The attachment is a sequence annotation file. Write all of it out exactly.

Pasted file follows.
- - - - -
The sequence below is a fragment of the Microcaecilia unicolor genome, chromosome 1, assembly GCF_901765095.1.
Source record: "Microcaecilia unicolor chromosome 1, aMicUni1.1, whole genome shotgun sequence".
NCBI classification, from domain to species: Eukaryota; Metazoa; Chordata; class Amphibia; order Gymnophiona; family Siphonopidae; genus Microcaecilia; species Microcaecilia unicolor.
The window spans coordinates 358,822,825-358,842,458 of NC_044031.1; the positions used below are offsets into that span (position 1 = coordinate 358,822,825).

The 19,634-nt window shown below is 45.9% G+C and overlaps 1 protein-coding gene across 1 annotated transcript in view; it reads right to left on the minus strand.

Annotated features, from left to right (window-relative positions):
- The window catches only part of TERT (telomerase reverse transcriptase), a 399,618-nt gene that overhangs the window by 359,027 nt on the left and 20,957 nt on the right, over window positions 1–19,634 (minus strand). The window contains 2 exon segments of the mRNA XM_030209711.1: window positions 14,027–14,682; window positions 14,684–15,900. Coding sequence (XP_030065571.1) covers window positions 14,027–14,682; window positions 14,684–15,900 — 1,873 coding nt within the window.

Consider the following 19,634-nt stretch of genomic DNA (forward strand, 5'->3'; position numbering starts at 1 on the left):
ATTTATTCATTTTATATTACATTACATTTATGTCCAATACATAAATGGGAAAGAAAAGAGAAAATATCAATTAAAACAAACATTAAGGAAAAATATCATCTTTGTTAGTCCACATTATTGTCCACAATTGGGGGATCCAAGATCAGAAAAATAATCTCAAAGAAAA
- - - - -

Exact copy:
The sequence below is a fragment of the Microcaecilia unicolor genome, chromosome 1, assembly GCF_901765095.1.
Source record: "Microcaecilia unicolor chromosome 1, aMicUni1.1, whole genome shotgun sequence".
NCBI classification, from domain to species: Eukaryota; Metazoa; Chordata; class Amphibia; order Gymnophiona; family Siphonopidae; genus Microcaecilia; species Microcaecilia unicolor.
The window spans coordinates 358,822,825-358,842,458 of NC_044031.1; the positions used below are offsets into that span (position 1 = coordinate 358,822,825).

The 19,634-nt window shown below is 45.9% G+C and overlaps 1 protein-coding gene across 1 annotated transcript in view; it reads right to left on the minus strand.

Annotated features, from left to right (window-relative positions):
- The window catches only part of TERT (telomerase reverse transcriptase), a 399,618-nt gene that overhangs the window by 359,027 nt on the left and 20,957 nt on the right, over window positions 1–19,634 (minus strand). The window contains 2 exon segments of the mRNA XM_030209711.1: window positions 14,027–14,682; window positions 14,684–15,900. Coding sequence (XP_030065571.1) covers window positions 14,027–14,682; window positions 14,684–15,900 — 1,873 coding nt within the window.

Consider the following 19,634-nt stretch of genomic DNA (forward strand, 5'->3'; position numbering starts at 1 on the left):
ATTTATTCATTTTATATTACATTACATTTATGTCCAATACATAAATGGGAAAGAAAAGAGAAAATATCAATTAAAACAAACATTAAGGAAAAATATCATCTTTGTTAGTCCACATTATTGTCCACAATTGGGGGATCCAAGATCAGAAAAATAATCTCAAAGAAAA